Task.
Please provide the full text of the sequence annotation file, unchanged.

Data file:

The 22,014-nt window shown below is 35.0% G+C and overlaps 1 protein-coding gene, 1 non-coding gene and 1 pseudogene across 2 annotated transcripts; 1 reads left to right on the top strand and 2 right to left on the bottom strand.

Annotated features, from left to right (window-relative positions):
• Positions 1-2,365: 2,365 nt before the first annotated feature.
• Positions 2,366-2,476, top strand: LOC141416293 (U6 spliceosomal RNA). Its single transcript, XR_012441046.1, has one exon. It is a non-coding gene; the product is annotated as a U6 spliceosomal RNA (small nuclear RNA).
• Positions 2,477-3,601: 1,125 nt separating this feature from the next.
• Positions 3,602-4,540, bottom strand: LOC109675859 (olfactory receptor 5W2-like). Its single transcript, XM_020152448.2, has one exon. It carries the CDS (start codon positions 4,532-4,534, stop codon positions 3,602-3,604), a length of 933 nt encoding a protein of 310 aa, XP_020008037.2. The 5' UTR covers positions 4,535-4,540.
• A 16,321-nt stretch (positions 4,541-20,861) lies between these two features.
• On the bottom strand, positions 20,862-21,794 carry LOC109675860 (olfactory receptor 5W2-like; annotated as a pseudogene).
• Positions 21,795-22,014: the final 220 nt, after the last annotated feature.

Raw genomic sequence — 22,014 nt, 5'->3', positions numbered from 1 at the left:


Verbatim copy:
The 22,014-nt window shown below is 35.0% G+C and overlaps 1 protein-coding gene, 1 non-coding gene and 1 pseudogene across 2 annotated transcripts; 1 reads left to right on the top strand and 2 right to left on the bottom strand.

Annotated features, from left to right (window-relative positions):
• Positions 1-2,365: 2,365 nt before the first annotated feature.
• Positions 2,366-2,476, top strand: LOC141416293 (U6 spliceosomal RNA). Its single transcript, XR_012441046.1, has one exon. It is a non-coding gene; the product is annotated as a U6 spliceosomal RNA (small nuclear RNA).
• Positions 2,477-3,601: 1,125 nt separating this feature from the next.
• Positions 3,602-4,540, bottom strand: LOC109675859 (olfactory receptor 5W2-like). Its single transcript, XM_020152448.2, has one exon. It carries the CDS (start codon positions 4,532-4,534, stop codon positions 3,602-3,604), a length of 933 nt encoding a protein of 310 aa, XP_020008037.2. The 5' UTR covers positions 4,535-4,540.
• A 16,321-nt stretch (positions 4,541-20,861) lies between these two features.
• On the bottom strand, positions 20,862-21,794 carry LOC109675860 (olfactory receptor 5W2-like; annotated as a pseudogene).
• Positions 21,795-22,014: the final 220 nt, after the last annotated feature.

Raw genomic sequence — 22,014 nt, 5'->3', positions numbered from 1 at the left: